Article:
When the world gets closer.

We help you see farther.

Sign up to our expressly international daily newsletter.

Germany

Turkey And Germany, A Relationship Always Worth Watching

Recep Tayyip Erdogan and Angela Merkel in Hamburg
Recep Tayyip Erdogan and Angela Merkel in Hamburg

German-Turkish relations are a high-stakes affair. Not only does Germany count some three million residents with roots in Turkey, the two countries are strategic to both the global economy and international diplomacy. In recent years, however, the relationship has been fraught with tension, and German Chancellor Angela Merkel recently declared her desire to "reinforce" bilateral relations with Turkey, as one state broadcaster reported last week.

Yet Merkel"s wishes run up against reality. One of the diplomatic spats to have erupted between the two countries started a year ago, when Deniz Yücel, a journalist for Die Welt, with German-Turkish dual-citizenship, was arrested in Istanbul over accusations of supporting "terrorism." The news last Friday that the reporter had been finally released from prison has done little to shed light on that political and diplomatic mystery, and Yücel's ordeal is indeed far from over, with prosecutors in Turkey still seeking up to 18 years of imprisonment.

There are also five other German citizens still stuck in Turkish cells on legally dubious charges. Perhaps the fact that six Turkish journalists were given life sentences on the same day as Yücel's release is a sign from Ankara that it has no plans to change course. Indeed, Turkey holds the record for the numbers of journalists in jail.

The fact that a political leader in his own country needs police protection from a foreign delegation should be a wake-up call.

But a new sign of tension emerged this weekend, at the sidelines of the annual Munich Security Conference. Die Welt reported on Sunday that Cem Özdemir, the leader of Germany's Green Party, had to be placed under police protection after the Turkish delegation, led by Turkish Prime Minister Binali Yildirim, complained to the police about his presence, referring to him as a "terrorist." Özdemir, whose parents emigrated from Turkey and who was born in Germany, has been one of the most vocal critics of Erdogan.

Last week, Özdemir had urged Merkel to stop "cuddling" with Turkey. It is colorful language, to be sure. But the fact that a political leader in his own country needs police protection from a foreign delegation should be a wake-up call. This is all the more true at a time when tensions in the Mediterranean over oil and natural gas between Turkey and several smaller European Union countries are threatening to escalate. If the bloc's smaller nations feel they don't have the backing of the EU's biggest economy, what will prevent them from turning their back on the idea of a united Europe?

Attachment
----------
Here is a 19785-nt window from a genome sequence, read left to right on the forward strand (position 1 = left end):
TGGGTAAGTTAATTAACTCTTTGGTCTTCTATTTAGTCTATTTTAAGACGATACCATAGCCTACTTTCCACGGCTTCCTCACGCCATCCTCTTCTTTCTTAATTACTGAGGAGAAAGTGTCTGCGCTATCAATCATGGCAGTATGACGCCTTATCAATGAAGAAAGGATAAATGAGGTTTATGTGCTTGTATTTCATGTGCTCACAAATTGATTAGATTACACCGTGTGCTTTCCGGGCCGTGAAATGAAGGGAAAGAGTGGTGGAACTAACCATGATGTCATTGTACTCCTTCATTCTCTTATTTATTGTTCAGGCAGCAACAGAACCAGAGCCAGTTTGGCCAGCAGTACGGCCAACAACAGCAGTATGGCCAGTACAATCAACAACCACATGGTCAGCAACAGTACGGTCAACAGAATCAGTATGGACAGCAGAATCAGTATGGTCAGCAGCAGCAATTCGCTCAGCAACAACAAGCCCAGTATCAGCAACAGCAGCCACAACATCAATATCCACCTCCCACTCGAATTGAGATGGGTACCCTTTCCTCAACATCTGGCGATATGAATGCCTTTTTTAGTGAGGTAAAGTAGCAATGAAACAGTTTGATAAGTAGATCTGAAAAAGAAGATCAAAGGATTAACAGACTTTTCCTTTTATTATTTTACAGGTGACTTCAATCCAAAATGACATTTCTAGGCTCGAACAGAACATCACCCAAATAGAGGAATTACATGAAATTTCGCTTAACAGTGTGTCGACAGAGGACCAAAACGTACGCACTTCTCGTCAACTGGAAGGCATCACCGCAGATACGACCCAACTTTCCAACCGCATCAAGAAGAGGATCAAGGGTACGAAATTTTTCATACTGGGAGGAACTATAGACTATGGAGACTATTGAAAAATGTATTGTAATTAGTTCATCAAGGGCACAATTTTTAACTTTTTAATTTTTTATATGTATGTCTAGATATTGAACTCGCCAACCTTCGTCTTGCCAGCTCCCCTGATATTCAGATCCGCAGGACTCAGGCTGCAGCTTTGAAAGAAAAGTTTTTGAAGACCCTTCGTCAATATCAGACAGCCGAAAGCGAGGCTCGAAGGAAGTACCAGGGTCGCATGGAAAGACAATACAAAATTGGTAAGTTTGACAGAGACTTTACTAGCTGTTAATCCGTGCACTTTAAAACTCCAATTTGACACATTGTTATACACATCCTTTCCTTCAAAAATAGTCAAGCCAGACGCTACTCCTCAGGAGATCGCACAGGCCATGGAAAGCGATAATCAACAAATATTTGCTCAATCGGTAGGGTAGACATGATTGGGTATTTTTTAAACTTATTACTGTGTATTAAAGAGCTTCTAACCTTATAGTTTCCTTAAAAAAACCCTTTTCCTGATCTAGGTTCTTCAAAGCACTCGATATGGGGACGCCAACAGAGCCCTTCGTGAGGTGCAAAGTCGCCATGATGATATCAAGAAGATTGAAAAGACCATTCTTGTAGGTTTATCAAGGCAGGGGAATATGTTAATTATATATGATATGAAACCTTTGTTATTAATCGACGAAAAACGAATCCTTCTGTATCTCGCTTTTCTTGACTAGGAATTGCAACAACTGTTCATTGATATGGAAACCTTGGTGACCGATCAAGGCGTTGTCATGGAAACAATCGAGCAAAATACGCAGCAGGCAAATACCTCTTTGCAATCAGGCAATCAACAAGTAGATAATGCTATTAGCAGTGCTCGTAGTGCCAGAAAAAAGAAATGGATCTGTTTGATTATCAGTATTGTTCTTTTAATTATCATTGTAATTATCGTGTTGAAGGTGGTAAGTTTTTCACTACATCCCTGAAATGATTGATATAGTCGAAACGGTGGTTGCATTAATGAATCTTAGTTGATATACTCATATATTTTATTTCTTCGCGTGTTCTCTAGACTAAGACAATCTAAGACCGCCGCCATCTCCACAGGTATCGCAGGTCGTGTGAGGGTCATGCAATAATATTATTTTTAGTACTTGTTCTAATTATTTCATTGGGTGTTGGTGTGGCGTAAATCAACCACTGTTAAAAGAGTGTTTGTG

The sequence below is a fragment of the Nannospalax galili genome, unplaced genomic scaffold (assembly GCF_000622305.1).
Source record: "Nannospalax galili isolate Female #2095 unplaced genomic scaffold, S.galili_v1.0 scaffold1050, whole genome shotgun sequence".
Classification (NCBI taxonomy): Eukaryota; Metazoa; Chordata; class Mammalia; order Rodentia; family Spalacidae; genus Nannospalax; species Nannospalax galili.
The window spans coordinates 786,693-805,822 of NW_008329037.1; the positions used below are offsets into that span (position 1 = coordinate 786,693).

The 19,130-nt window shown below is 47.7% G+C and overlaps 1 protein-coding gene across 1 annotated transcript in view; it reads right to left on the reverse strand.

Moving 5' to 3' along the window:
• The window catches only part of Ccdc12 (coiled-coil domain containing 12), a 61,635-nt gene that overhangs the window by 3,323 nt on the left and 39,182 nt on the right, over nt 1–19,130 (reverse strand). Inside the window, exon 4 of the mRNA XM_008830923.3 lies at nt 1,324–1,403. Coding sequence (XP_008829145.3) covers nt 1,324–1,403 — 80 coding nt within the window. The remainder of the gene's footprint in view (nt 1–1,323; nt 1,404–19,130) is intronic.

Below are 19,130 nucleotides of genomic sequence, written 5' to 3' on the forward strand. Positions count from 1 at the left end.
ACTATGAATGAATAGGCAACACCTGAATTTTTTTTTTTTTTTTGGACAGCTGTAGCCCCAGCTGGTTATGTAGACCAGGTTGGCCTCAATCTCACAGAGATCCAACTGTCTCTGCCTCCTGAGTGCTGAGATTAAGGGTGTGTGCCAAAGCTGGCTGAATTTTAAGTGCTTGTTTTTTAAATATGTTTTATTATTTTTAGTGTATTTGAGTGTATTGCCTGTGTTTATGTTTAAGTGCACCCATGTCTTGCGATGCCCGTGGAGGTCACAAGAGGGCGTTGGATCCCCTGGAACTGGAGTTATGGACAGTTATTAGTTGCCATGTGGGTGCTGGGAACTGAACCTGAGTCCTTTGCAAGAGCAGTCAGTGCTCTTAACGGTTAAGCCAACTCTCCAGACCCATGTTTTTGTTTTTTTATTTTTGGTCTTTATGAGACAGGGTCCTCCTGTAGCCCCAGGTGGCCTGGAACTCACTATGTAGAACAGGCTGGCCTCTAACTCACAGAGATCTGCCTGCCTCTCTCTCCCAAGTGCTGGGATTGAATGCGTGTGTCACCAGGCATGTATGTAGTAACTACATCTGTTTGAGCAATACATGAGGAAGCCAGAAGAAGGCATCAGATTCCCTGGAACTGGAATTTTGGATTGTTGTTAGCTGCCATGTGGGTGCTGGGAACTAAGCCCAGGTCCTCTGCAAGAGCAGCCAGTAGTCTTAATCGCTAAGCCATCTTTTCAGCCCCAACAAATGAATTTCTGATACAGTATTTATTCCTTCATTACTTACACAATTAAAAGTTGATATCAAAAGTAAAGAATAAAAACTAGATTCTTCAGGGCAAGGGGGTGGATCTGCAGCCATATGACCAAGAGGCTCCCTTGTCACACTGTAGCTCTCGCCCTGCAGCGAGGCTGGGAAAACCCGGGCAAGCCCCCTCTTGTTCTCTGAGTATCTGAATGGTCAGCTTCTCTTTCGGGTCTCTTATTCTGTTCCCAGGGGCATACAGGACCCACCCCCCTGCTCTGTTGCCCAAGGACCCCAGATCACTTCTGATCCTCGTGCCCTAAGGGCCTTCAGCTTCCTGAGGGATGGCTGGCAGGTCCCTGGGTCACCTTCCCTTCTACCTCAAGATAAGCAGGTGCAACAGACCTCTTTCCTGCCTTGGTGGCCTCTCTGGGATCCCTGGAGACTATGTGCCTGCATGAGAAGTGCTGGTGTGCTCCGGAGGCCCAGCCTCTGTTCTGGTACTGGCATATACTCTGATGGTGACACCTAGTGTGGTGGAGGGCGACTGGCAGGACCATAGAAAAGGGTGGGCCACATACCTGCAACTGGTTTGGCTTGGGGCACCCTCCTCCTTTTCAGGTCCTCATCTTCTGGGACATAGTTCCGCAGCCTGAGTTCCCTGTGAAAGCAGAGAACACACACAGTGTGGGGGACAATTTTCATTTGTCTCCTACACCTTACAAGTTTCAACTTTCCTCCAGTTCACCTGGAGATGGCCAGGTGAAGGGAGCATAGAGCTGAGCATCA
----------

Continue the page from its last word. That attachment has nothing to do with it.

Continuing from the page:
No, what happens with Germany and Turkey is never about just Germany and Turkey.

You've reached your limit of free articles.

To read the full story, start your free trial today.

Get unlimited access. Cancel anytime.

Exclusive coverage from the world's top sources, in English for the first time.

Insights from the widest range of perspectives, languages and countries.

Society

Parenthood And The Pressure Of Always Having To Be Doing Better

As a father myself, I'm now better able to understand the pressures my own dad faced. It's helped me face my own internal demands to constantly be more productive and do better.

Photo of a father with a son on his shoulders

Father and son in the streets of Madrid, Spain

Ignacio Pereyra*

-Essay-

When I was a child — I must have been around eight or so — whenever we headed with my mom and grandma to my aunt's country house in Don Torcuato, outside of Buenos Aires, there was the joy of summer plans. Spending the day outdoors, playing soccer in the field, being in the swimming pool and eating delicious food.

But when I focus on the moment, something like a painful thorn appears in the background: from the back window of the car I see my dad standing on the sidewalk waving us goodbye. Sometimes he would stay at home. “I have to work” was the line he used.

Maybe one of my older siblings would also stay behind with him, but I'm sure there were no children left around because we were all enthusiastic about going to my aunt’s. For a long time in his life, for my old man, those summer days must have been the closest he came to being alone, in silence (which he liked so much) and in calm, considering that he was the father of seven. But I can only see this and say it out loud today.

Over the years, the scene repeated itself: the destination changed — it could be a birthday or a family reunion. The thorn was no longer invisible but began to be uncomfortable as, being older, my interpretation of the events changed. When words were absent, I started to guess what might be happening — and we know how random guessing can be.

Keep reading...Show less

You've reached your limit of free articles.

To read the full story, start your free trial today.

Get unlimited access. Cancel anytime.

Exclusive coverage from the world's top sources, in English for the first time.

Insights from the widest range of perspectives, languages and countries.

The latest